CAIRO — A leading Egyptian dissident, Ayman Nour, who was jailed after challenging the country's longtime president in the 2005 elections, was unexpectedly freed Wednesday after years of pressure from the United States.
Nour's jailing has troubled Egyptian-U.S. relations for more than three years, and his sudden release may be a gesture to improve ties with President Barack Obama's new administration.
Nour told The Associated Press from his Cairo home that he learned he was going to be freed only when a car arrived at the prison to take him home. "Why they did this is unknown," he said.
"I am coming out with an open heart and am ready to work and nothing has changed. A lot of things have been put on hold over the past years. ... I am ready to make a change in this country," he told the AP in a telephone interview.
He later told reporters gathered at his home: "I will definitely resume my political activity."
The prosecutor's office said in a statement that Nour was ordered released for health reasons. Nour has complained of heart and eye problems, and his wife petitioned Egyptian courts for his release on health grounds.
Nour, who headed the opposition Al-Ghad party, challenged Egyptian President Hosni Mubarak in September 2005 presidential elections, but finished a distant second in balloting criticized as flawed and in which most voters stayed away.
Nour, who is in his mid-40s, was convicted Dec. 24, 2005 of forging signatures on petitions to register the party in 2004. He said he was prosecuted to eliminate him from politics, and the argument received wide support among human rights groups.
The jailing came as the administration of then-President George W. Bush was pressing for democratic reforms in the Mideast. Bush specifically named Nour among several dissidents from other countries _ including Cuba and Myanmar _ during a speech in June 2007 in the Czech Republic that lauded democracy's progress around the globe.
"There are many other dissidents who could not join us because they are being unjustly imprisoned or held under house arrest. I look forward to the day when conferences like this one include ... Ayman Nour of Egypt," Bush said at the time.
In August, Nour wrote a letter to Obama, then a presidential candidate, urging him to help Arab reformers push for democracy in the Middle East. In the letter, Nour said Obama "embodies the dreams of Arab reformers for democracy and change." The letter, published in an independent Egyptian newspaper, was sent to the Obama campaign's e-mail address, according to Nour's wife.
On Wednesday evening, Nour _ wearing a suit and an orange tie _ hugged and kissed family members at his packed apartment in an upscale Cairo neighborhood, where people gathered to congratulate him.
His wife, Gamila Ismail, told reporters that she hadn't known her husband was free until their building's parking attendant called her on her cell phone and asked her to come home because Nour didn't have a key.
When she returned home, she said: "I found him praying in front of our doorstep."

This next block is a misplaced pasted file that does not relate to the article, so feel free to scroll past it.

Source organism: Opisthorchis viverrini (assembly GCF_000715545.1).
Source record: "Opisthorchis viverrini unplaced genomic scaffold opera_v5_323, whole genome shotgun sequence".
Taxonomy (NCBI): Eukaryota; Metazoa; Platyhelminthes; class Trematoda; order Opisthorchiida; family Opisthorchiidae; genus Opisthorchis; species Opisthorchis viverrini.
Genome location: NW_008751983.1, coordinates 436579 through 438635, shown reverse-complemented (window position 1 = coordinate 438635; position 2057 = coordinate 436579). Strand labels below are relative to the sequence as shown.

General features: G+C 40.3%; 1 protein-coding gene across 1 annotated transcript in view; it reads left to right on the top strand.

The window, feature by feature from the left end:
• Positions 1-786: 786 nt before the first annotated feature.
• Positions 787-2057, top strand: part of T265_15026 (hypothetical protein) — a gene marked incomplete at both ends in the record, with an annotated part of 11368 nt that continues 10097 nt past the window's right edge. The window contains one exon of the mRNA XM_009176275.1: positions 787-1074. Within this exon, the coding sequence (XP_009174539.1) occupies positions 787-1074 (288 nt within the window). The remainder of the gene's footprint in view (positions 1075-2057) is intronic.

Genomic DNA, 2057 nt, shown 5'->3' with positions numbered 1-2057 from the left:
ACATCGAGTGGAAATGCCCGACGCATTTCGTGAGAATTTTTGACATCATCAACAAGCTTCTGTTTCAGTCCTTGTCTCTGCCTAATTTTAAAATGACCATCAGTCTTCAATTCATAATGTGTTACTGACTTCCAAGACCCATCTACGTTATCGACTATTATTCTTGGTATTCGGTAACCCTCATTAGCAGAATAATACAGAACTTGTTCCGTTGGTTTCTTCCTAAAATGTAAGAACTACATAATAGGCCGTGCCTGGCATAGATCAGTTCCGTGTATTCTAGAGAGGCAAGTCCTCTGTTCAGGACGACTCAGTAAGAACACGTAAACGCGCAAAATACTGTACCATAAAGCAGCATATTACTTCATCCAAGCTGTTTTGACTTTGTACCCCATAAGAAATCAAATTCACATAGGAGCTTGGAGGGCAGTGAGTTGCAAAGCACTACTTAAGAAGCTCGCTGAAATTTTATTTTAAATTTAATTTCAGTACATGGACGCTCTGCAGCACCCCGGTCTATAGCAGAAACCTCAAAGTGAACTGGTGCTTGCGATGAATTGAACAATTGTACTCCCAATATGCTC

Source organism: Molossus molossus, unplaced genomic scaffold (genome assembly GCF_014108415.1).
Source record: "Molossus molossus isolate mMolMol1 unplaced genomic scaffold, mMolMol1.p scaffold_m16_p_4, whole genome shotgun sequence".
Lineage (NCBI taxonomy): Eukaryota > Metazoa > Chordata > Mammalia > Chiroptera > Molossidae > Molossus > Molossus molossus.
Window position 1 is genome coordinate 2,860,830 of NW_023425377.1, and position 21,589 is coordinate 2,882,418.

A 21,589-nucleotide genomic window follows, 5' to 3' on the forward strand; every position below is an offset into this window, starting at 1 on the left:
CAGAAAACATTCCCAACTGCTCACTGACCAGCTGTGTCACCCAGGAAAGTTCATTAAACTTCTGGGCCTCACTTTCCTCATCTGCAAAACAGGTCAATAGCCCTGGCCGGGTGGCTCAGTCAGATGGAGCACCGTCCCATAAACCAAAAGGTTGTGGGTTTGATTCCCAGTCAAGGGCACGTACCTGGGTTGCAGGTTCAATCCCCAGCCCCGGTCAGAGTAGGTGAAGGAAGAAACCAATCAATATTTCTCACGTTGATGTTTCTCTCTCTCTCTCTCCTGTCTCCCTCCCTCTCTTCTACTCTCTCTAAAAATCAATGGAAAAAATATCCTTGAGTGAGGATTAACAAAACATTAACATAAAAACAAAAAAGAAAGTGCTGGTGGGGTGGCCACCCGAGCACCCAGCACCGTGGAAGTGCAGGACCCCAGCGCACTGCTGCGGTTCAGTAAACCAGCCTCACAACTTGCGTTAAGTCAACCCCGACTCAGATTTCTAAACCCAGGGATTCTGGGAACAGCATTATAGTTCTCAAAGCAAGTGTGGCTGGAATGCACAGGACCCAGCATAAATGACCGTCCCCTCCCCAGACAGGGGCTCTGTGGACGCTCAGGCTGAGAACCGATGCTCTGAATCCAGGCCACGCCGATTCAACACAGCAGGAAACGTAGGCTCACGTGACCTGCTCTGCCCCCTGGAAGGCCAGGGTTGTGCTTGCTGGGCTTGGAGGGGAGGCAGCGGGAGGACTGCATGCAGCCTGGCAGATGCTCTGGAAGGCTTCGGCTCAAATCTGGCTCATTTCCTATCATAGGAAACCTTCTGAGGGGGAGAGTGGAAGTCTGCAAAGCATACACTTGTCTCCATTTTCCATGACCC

His lawyer, Amir Salem, told the AP there had been no deal between Nour and the government for him to avoid politics in return for his release. "He told me he will reorganize the party, resume his activities and return to politics," he said.
Nour's release comes days after U.S. Senator John Kerry held talks with Mubarak in Cairo. There has been talk in Egypt that Mubarak hopes to visit Washington in April. He has not gone there in four years because of tension between the two longtime allies over Egypt's lack of democratic reforms and failure to prevent weapons from being smuggled via border tunnels to the Gaza Strip.
For the first time, Congress last year put conditions on the $2 billion in aid _ including $1.3 billion in military assistance _ that Washington gives annually to Egypt until it stops smuggling, implements judicial reforms and curbs police torture, which human rights groups say is systematic. Then-Secretary of State Condoleezza later waived the aid withholding.
Arab affairs expert Michele Dunne said it will likely never be clear why Nour was released, but the desire to improve relations with the United States may have played a role.
"At a minimum, I think they would be hoping for a friendlier, more cooperative relationship with the new U.S. president and less criticism of Egypt in the Congress," said Dunne, a senior associate at the Washington-based Carnegie Endowment for International Peace.
But Egyptian political analyst Diaa Rashwan said he believes domestic considerations had more to do with Nour's sudden release and was skeptical of claims that no deal had been struck with the government to keep Nour out of politics or at least tone down his opposition.
"I cannot believe they would release him to leave him to do whatever he wants. I can't imagine his release would be without some sort of arrangement or agreement, perhaps related to the succession issue ... perhaps that he won't run for president," Rashwan said.
Many believe that the 80-year-old Mubarak, who has been president for more than 28 years, plans to install his son, Gamal, as Egypt's next president _ an idea opposed by government critics.
Associated Press writers Lee Keath and Rebecca Santana contributed to this report.